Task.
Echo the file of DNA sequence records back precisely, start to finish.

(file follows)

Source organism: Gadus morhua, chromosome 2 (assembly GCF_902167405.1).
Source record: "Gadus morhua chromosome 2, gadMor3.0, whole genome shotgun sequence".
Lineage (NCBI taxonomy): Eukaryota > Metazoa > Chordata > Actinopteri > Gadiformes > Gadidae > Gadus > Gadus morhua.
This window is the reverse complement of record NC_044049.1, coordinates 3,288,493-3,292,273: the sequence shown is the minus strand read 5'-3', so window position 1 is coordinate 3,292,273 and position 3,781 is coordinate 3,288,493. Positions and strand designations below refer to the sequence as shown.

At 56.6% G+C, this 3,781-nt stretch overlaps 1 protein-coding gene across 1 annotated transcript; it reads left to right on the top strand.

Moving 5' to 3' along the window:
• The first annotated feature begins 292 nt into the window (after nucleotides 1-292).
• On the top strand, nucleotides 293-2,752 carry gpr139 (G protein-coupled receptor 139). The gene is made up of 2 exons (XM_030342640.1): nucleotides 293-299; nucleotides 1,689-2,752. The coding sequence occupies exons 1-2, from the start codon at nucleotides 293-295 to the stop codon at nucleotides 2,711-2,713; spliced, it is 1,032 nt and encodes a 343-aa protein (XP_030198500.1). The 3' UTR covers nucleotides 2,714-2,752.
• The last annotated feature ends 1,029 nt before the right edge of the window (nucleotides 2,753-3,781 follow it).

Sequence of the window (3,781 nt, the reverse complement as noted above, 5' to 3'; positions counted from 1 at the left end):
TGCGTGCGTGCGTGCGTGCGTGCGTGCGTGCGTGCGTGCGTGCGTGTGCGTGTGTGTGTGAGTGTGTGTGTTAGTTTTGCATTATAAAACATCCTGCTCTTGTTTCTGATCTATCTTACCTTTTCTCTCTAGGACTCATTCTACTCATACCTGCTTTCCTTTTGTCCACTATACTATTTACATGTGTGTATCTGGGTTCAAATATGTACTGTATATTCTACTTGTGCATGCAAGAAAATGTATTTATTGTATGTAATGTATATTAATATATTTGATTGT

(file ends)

Source organism: Gadus morhua, chromosome 2 (assembly GCF_902167405.1).
Source record: "Gadus morhua chromosome 2, gadMor3.0, whole genome shotgun sequence".
Lineage (NCBI taxonomy): Eukaryota > Metazoa > Chordata > Actinopteri > Gadiformes > Gadidae > Gadus > Gadus morhua.
This window is the reverse complement of record NC_044049.1, coordinates 3,288,493-3,292,273: the sequence shown is the minus strand read 5'-3', so window position 1 is coordinate 3,292,273 and position 3,781 is coordinate 3,288,493. Positions and strand designations below refer to the sequence as shown.

At 56.6% G+C, this 3,781-nt stretch overlaps 1 protein-coding gene across 1 annotated transcript; it reads left to right on the top strand.

Moving 5' to 3' along the window:
• The first annotated feature begins 292 nt into the window (after nucleotides 1-292).
• On the top strand, nucleotides 293-2,752 carry gpr139 (G protein-coupled receptor 139). The gene is made up of 2 exons (XM_030342640.1): nucleotides 293-299; nucleotides 1,689-2,752. The coding sequence occupies exons 1-2, from the start codon at nucleotides 293-295 to the stop codon at nucleotides 2,711-2,713; spliced, it is 1,032 nt and encodes a 343-aa protein (XP_030198500.1). The 3' UTR covers nucleotides 2,714-2,752.
• The last annotated feature ends 1,029 nt before the right edge of the window (nucleotides 2,753-3,781 follow it).

Sequence of the window (3,781 nt, the reverse complement as noted above, 5' to 3'; positions counted from 1 at the left end):
TGCGTGCGTGCGTGCGTGCGTGCGTGCGTGCGTGCGTGCGTGCGTGTGCGTGTGTGTGTGAGTGTGTGTGTTAGTTTTGCATTATAAAACATCCTGCTCTTGTTTCTGATCTATCTTACCTTTTCTCTCTAGGACTCATTCTACTCATACCTGCTTTCCTTTTGTCCACTATACTATTTACATGTGTGTATCTGGGTTCAAATATGTACTGTATATTCTACTTGTGCATGCAAGAAAATGTATTTATTGTATGTAATGTATATTAATATATTTGATTGT